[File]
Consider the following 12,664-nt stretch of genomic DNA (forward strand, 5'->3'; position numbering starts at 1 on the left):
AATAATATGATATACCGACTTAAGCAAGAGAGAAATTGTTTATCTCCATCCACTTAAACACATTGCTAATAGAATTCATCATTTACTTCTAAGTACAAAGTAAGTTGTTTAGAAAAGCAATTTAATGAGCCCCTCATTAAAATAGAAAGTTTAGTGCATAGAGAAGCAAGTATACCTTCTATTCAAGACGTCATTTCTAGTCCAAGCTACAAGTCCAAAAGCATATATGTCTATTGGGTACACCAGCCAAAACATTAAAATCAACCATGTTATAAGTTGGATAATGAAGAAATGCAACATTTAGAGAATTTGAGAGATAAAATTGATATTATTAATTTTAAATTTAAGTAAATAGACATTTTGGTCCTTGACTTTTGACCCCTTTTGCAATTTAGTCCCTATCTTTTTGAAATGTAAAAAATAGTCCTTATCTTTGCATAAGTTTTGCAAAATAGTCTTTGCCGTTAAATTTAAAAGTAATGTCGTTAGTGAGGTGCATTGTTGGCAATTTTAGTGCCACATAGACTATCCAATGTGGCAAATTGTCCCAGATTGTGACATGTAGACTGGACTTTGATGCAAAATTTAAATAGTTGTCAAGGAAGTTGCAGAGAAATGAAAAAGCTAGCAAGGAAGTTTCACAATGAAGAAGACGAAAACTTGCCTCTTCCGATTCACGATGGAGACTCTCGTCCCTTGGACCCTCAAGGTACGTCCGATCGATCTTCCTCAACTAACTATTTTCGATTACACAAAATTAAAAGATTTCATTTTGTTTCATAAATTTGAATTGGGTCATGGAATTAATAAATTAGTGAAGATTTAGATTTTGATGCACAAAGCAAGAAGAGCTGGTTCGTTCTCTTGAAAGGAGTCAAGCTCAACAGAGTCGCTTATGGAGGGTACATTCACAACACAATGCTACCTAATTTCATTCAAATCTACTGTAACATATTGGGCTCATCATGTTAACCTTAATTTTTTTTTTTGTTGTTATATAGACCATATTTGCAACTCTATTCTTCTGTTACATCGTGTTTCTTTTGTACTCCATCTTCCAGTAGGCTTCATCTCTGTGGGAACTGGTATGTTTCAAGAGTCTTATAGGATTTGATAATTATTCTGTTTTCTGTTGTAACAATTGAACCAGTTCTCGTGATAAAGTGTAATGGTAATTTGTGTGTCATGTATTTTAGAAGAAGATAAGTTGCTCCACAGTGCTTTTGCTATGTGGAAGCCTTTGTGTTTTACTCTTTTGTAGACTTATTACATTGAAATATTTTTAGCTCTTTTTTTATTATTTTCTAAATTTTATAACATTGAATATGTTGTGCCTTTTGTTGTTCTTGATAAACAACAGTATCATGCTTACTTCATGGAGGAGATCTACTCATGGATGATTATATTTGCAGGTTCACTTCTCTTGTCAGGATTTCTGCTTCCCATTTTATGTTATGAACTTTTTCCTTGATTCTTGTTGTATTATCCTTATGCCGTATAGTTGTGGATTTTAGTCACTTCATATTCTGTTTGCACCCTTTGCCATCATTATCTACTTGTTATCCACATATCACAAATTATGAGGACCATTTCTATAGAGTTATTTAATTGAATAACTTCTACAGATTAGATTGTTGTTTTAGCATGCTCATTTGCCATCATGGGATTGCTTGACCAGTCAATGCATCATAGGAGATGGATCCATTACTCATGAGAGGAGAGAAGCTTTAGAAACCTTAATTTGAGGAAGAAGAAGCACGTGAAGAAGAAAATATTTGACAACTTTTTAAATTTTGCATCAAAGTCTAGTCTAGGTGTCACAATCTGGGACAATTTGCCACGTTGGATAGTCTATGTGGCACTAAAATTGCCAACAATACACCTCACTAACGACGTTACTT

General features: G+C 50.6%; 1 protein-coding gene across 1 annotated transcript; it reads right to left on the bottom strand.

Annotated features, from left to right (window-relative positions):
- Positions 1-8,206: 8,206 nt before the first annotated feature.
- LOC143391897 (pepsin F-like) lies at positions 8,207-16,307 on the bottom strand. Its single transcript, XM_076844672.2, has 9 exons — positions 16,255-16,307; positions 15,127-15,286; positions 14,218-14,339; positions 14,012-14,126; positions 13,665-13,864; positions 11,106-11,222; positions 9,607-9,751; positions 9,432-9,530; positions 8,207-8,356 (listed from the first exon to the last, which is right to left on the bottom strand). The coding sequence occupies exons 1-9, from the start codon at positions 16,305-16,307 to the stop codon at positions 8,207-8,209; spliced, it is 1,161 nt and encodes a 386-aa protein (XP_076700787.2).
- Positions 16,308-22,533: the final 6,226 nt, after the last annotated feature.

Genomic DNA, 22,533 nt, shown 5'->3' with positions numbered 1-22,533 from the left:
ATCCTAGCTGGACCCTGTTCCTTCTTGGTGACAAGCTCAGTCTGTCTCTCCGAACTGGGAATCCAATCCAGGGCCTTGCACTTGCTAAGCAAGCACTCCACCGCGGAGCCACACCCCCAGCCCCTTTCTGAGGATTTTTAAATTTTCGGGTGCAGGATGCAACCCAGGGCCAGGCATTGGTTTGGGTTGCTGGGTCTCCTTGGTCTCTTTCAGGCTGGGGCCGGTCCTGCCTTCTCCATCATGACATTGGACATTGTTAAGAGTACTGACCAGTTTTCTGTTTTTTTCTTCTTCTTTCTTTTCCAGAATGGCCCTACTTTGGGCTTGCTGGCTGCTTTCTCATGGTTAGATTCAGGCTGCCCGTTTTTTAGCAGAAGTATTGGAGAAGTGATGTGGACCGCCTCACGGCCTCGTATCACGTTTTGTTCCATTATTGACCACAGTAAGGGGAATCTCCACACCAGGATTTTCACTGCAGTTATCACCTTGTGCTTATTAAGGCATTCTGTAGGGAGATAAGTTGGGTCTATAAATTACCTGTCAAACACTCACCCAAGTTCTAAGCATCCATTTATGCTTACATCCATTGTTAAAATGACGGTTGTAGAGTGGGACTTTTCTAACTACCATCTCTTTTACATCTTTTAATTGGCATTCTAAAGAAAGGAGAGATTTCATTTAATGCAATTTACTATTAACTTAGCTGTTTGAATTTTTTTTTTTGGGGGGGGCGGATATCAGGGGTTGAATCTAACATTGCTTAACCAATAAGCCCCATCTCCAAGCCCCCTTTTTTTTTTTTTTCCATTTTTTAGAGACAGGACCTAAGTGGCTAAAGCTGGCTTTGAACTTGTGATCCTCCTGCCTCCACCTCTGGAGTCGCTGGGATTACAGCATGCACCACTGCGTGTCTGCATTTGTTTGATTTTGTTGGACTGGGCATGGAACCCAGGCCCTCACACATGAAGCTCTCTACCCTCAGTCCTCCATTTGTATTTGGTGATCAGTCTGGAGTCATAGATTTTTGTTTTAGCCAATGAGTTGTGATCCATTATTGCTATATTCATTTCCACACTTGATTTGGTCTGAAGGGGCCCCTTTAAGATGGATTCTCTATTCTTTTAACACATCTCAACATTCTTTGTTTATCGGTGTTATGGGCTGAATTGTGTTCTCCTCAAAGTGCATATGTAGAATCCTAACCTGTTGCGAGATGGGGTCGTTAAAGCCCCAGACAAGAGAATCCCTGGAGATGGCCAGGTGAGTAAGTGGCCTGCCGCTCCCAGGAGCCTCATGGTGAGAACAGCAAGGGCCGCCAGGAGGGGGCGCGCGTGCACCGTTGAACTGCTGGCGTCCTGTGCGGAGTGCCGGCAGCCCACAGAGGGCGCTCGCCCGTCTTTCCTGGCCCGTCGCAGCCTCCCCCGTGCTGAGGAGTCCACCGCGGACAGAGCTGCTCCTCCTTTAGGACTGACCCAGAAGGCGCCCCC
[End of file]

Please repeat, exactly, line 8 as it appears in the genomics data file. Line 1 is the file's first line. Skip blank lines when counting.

Genomic DNA, 22,533 nt, shown 5'->3' with positions numbered 1-22,533 from the left: